Mom didn’t want me writing about the fact that she had cancer. “Wait ’til I’m gone”, she said.
A few weeks after I quit full-time radio in October 2018, my Mom was diagnosed with an incurable cancer. She had been complaining about her lung “feeling funny” for months, but her family doctor, knowing she was an ex-smoker, didn’t think there was anything to it. By the time they took a look, the lung cancer was stage four and had spread to her lymph nodes, hip bones and liver. Most of the tumours were slow-growing but, as you may have guessed, not the ones in her liver.
I promised her from the start that I would be her appointment buddy. I was still able to work – I freelance – between her immunotherapy treatments, which happened every three weeks. Then I would go to her place and become her short-term roommate for another round of appointments. There were blood tests and CAT scans and visits with the oncologist. I was there so often, I purchased a memory foam topper and orthopedic pillow for her bed. (Mom was a couch sleeper.)
Immunotherapy is the latest weapon in the arsenal that fights cancer. It’s a powerful suite of drugs, as strong as chemotherapy, but it works differently. It boosts the immune system so it can fight the cancer naturally. And it was working for Mom until the side effects became so severe, she had to stop taking it. Her joints swelled and became so painful that she cried most of the time. No type of painkiller worked and she couldn’t even lift a coffee mug. It was hard to bear, knowing the tumours had stopped growing but her body was unable to tolerate the reason why. It was months before the swelling went down and the pain subsided.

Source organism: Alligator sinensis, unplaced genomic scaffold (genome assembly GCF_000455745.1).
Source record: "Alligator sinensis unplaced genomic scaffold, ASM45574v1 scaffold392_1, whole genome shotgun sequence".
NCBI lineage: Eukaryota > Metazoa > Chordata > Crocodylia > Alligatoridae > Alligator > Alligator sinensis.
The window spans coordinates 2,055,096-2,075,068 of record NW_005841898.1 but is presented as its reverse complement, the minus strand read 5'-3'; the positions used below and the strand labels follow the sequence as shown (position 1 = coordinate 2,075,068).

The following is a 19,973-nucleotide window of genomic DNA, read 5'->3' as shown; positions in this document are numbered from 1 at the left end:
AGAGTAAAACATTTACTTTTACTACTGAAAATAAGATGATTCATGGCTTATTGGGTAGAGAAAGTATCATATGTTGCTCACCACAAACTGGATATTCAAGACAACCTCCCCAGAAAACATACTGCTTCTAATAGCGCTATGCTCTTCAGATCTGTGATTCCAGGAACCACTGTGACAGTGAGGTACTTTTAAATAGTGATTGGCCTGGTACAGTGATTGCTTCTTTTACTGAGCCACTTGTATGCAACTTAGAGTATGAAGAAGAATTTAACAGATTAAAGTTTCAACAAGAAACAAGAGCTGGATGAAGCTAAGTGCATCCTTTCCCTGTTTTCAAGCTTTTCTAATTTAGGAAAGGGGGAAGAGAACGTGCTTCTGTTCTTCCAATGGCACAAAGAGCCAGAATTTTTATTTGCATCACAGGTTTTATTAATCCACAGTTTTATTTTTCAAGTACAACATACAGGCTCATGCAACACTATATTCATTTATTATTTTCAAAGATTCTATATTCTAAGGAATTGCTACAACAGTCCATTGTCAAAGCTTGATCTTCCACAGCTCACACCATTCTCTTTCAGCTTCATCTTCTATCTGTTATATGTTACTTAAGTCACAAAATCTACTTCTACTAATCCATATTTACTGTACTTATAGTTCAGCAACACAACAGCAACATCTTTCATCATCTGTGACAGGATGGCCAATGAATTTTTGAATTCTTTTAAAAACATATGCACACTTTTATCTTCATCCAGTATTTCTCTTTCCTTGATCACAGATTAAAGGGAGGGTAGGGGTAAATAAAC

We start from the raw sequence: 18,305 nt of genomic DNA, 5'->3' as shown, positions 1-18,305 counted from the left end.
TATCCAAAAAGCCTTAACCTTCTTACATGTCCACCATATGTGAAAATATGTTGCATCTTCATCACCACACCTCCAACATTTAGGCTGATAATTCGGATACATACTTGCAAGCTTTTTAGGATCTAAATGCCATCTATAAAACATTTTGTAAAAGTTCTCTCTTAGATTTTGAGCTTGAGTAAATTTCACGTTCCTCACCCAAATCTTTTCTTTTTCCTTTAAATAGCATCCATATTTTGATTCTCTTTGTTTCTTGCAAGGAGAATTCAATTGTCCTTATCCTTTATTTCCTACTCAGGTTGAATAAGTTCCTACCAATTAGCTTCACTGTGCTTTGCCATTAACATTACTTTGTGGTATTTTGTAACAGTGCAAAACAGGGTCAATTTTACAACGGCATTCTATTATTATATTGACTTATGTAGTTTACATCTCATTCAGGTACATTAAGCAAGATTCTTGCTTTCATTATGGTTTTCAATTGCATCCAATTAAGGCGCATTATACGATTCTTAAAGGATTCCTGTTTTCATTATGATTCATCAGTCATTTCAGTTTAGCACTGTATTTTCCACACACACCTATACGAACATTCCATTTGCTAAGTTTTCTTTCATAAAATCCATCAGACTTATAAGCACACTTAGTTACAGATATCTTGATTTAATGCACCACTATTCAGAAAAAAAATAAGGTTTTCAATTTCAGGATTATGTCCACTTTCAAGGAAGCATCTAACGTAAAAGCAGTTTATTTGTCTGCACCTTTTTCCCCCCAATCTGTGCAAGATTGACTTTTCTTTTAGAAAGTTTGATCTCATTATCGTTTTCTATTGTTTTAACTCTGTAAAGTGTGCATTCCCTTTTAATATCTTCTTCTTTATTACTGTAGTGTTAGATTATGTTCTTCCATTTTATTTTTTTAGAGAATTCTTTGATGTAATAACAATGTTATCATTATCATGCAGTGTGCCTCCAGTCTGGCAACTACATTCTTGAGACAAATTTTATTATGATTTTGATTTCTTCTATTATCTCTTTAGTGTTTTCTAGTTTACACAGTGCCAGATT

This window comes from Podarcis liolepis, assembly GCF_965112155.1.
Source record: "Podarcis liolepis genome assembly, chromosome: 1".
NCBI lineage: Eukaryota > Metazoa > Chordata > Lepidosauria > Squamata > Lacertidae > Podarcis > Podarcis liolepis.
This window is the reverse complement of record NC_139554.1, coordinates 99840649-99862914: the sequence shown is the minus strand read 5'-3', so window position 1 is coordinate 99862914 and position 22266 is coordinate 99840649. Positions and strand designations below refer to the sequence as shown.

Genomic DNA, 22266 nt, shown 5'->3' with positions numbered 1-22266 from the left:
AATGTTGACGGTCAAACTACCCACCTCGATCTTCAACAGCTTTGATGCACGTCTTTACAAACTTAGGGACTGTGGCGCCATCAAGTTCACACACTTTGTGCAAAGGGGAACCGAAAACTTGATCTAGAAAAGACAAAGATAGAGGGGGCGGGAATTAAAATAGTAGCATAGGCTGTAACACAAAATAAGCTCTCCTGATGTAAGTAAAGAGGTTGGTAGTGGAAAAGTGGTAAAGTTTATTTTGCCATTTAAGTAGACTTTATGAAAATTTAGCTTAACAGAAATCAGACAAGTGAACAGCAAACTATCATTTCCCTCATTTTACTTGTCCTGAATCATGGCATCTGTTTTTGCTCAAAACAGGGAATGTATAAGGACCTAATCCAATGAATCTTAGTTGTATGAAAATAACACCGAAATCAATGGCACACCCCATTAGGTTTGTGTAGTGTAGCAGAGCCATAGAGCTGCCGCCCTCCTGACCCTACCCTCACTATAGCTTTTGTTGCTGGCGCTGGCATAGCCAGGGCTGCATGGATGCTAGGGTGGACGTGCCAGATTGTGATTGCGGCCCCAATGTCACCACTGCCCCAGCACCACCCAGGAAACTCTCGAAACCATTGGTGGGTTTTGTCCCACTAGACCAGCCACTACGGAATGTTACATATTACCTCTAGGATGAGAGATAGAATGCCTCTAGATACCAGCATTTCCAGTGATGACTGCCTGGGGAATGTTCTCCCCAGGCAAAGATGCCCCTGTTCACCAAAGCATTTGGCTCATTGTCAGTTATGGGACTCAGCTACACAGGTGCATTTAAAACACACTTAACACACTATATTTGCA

But cancer didn’t take that time off.
She had other support, of course. My brother had an innate sense of getting her exactly what she needed at the right time. He proved that again with the robot vacuum he had shipped to her condo after she mentioned that cleaning was getting to be too much for her.
My former sister-in-law, Janet, was Mom’s best friend and always ready to help in any way she needed, and even in ways she didn’t know she needed. And Mom had other friends and family to give her assistance and strength.
I tried to care for her alone for almost three weeks. She didn’t qualify for in-home PSW care, which is truly insane, considering she was unable to stand on her own at that point. After a week and a half in the hospital, she ended her life in McNally House Hospice, the most wonderful, caring and loving environment possible. Her last 10 days were the happiest of her life. She was full of gratitude and peace. We’re so grateful that a place like McNally exists and we could never thank them enough.
Mom would say, “Aren’t you sick of looking after me? Don’t you have something more important to do?” and I’d say, “Mom, there’s nothing more important than being here with you”. Eventually, she allowed herself to believe it. She worried that I was missing work and was overjoyed when Derek and I set up a little recording booth in her basement. She wanted to know who the client was whenever I got a job. It relieved her of feeling like a burden, which she never was. But she was a Mom, and Moms are supposed to look after their kids, not the other way around. At least, that’s how it was in her mind.
There won’t be a service for Mom. She didn’t want one, nor did she want a marker or burial. She will live in our hearts forever, cheering us on and riding the emotional wave of life with us like Moms do. You only get one.
Her official obituary is HERE.